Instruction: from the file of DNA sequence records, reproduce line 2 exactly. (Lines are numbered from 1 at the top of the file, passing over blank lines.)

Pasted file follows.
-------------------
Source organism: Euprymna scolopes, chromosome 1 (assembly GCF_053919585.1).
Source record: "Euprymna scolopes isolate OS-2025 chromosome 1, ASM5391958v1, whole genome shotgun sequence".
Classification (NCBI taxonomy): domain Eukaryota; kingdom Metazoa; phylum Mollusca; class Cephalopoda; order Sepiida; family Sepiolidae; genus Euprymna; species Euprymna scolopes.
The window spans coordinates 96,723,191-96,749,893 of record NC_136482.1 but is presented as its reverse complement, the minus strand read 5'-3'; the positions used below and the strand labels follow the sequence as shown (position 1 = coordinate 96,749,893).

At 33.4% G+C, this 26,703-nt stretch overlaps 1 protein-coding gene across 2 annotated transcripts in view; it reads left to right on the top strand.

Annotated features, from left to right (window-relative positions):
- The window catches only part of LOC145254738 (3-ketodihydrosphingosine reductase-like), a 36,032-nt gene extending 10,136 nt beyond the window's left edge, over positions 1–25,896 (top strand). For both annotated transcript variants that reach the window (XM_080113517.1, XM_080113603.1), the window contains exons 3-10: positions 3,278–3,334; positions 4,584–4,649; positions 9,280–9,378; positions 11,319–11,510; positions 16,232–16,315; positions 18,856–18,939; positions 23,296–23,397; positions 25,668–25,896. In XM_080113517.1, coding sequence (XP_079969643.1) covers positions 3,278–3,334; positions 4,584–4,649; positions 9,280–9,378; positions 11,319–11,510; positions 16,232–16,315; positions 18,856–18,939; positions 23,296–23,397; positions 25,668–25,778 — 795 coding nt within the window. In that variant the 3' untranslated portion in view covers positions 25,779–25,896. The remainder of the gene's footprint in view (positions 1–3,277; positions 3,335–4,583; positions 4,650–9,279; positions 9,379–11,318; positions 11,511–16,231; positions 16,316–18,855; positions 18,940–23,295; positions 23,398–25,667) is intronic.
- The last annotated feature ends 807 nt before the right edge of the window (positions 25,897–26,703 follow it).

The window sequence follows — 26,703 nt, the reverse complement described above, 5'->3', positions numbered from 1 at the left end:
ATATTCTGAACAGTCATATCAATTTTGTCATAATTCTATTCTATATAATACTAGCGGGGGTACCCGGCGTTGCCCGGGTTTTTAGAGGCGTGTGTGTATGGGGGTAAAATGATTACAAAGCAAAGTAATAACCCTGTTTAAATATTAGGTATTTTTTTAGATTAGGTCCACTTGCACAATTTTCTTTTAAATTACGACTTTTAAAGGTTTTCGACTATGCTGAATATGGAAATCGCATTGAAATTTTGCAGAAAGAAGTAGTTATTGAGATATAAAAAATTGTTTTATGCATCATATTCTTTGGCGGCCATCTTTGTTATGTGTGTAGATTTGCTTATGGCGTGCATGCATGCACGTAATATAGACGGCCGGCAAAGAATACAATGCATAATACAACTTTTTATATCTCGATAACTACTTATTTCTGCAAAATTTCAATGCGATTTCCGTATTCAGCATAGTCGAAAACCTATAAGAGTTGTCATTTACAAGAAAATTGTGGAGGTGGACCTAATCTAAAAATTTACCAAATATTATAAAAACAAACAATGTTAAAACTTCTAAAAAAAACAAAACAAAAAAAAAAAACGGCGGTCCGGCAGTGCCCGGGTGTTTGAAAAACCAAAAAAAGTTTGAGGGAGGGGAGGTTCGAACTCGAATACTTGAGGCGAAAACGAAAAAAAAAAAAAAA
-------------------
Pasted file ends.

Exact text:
Source record: "Euprymna scolopes isolate OS-2025 chromosome 1, ASM5391958v1, whole genome shotgun sequence".